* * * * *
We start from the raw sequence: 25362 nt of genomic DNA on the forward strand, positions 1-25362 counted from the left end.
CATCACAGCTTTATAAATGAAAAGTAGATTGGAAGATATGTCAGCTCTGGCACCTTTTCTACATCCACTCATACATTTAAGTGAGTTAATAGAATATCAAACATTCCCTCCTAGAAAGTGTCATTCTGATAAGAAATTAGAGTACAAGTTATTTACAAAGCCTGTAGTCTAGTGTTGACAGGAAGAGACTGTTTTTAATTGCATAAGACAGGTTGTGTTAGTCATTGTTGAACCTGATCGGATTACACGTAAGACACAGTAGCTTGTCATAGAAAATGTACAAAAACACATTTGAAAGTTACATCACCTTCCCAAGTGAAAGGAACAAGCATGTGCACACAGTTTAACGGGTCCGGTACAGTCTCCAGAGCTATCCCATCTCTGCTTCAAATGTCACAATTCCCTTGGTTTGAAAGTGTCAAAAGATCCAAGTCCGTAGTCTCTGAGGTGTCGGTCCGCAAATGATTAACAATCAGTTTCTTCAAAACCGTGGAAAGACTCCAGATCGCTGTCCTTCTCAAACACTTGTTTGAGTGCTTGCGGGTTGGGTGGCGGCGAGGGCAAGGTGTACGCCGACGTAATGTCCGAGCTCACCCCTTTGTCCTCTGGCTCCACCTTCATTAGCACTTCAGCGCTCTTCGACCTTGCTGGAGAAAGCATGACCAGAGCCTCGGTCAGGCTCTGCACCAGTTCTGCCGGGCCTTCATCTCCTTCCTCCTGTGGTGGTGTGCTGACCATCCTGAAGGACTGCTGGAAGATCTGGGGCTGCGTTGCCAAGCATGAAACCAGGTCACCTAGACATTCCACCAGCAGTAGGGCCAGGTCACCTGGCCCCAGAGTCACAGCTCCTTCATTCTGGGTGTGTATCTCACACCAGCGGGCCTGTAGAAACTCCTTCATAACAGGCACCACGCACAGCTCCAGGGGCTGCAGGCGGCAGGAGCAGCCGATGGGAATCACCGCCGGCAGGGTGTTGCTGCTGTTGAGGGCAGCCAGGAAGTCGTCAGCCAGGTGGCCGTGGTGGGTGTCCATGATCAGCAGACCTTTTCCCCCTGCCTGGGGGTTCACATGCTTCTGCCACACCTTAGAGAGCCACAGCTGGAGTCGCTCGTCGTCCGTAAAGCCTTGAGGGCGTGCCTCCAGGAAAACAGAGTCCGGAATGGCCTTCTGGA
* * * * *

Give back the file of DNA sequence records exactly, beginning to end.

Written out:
We start from the raw sequence: 25362 nt of genomic DNA on the forward strand, positions 1-25362 counted from the left end.
CATCACAGCTTTATAAATGAAAAGTAGATTGGAAGATATGTCAGCTCTGGCACCTTTTCTACATCCACTCATACATTTAAGTGAGTTAATAGAATATCAAACATTCCCTCCTAGAAAGTGTCATTCTGATAAGAAATTAGAGTACAAGTTATTTACAAAGCCTGTAGTCTAGTGTTGACAGGAAGAGACTGTTTTTAATTGCATAAGACAGGTTGTGTTAGTCATTGTTGAACCTGATCGGATTACACGTAAGACACAGTAGCTTGTCATAGAAAATGTACAAAAACACATTTGAAAGTTACATCACCTTCCCAAGTGAAAGGAACAAGCATGTGCACACAGTTTAACGGGTCCGGTACAGTCTCCAGAGCTATCCCATCTCTGCTTCAAATGTCACAATTCCCTTGGTTTGAAAGTGTCAAAAGATCCAAGTCCGTAGTCTCTGAGGTGTCGGTCCGCAAATGATTAACAATCAGTTTCTTCAAAACCGTGGAAAGACTCCAGATCGCTGTCCTTCTCAAACACTTGTTTGAGTGCTTGCGGGTTGGGTGGCGGCGAGGGCAAGGTGTACGCCGACGTAATGTCCGAGCTCACCCCTTTGTCCTCTGGCTCCACCTTCATTAGCACTTCAGCGCTCTTCGACCTTGCTGGAGAAAGCATGACCAGAGCCTCGGTCAGGCTCTGCACCAGTTCTGCCGGGCCTTCATCTCCTTCCTCCTGTGGTGGTGTGCTGACCATCCTGAAGGACTGCTGGAAGATCTGGGGCTGCGTTGCCAAGCATGAAACCAGGTCACCTAGACATTCCACCAGCAGTAGGGCCAGGTCACCTGGCCCCAGAGTCACAGCTCCTTCATTCTGGGTGTGTATCTCACACCAGCGGGCCTGTAGAAACTCCTTCATAACAGGCACCACGCACAGCTCCAGGGGCTGCAGGCGGCAGGAGCAGCCGATGGGAATCACCGCCGGCAGGGTGTTGCTGCTGTTGAGGGCAGCCAGGAAGTCGTCAGCCAGGTGGCCGTGGTGGGTGTCCATGATCAGCAGACCTTTTCCCCCTGCCTGGGGGTTCACATGCTTCTGCCACACCTTAGAGAGCCACAGCTGGAGTCGCTCGTCGTCCGTAAAGCCTTGAGGGCGTGCCTCCAGGAAAACAGAGTCCGGAATGGCCTTCTGGA